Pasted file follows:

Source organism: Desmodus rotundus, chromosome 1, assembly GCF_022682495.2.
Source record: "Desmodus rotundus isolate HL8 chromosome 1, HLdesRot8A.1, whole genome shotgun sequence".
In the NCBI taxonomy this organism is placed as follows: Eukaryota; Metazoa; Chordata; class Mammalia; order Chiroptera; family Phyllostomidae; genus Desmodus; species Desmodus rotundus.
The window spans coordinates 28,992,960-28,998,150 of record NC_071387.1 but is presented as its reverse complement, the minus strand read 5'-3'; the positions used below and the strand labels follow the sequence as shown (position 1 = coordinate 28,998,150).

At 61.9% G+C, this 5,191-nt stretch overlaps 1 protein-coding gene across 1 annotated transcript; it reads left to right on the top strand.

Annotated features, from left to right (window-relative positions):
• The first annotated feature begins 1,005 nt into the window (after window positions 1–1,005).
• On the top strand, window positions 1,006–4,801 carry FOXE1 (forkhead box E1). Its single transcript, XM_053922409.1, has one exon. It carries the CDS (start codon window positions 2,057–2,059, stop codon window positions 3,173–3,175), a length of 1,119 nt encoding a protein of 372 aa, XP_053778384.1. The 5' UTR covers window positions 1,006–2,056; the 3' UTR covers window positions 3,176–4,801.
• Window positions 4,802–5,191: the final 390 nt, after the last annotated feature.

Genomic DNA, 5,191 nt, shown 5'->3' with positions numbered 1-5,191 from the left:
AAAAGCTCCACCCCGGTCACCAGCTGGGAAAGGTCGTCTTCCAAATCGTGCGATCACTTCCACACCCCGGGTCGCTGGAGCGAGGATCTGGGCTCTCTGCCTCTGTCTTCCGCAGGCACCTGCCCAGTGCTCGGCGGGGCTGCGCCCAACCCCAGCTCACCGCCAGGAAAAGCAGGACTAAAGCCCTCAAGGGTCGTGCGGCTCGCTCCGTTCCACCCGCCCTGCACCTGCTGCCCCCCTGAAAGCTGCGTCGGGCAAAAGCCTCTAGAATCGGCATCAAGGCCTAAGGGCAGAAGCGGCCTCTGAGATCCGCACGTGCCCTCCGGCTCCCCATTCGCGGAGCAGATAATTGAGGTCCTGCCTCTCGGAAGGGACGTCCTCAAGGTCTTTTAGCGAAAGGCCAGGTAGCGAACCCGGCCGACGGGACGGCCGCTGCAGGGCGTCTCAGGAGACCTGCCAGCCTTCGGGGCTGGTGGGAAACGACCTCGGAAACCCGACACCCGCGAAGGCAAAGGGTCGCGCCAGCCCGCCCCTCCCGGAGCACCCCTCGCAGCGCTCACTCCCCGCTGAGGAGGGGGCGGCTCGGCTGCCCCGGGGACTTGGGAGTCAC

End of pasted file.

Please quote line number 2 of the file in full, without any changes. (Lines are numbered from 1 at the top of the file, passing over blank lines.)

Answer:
Source record: "Desmodus rotundus isolate HL8 chromosome 1, HLdesRot8A.1, whole genome shotgun sequence".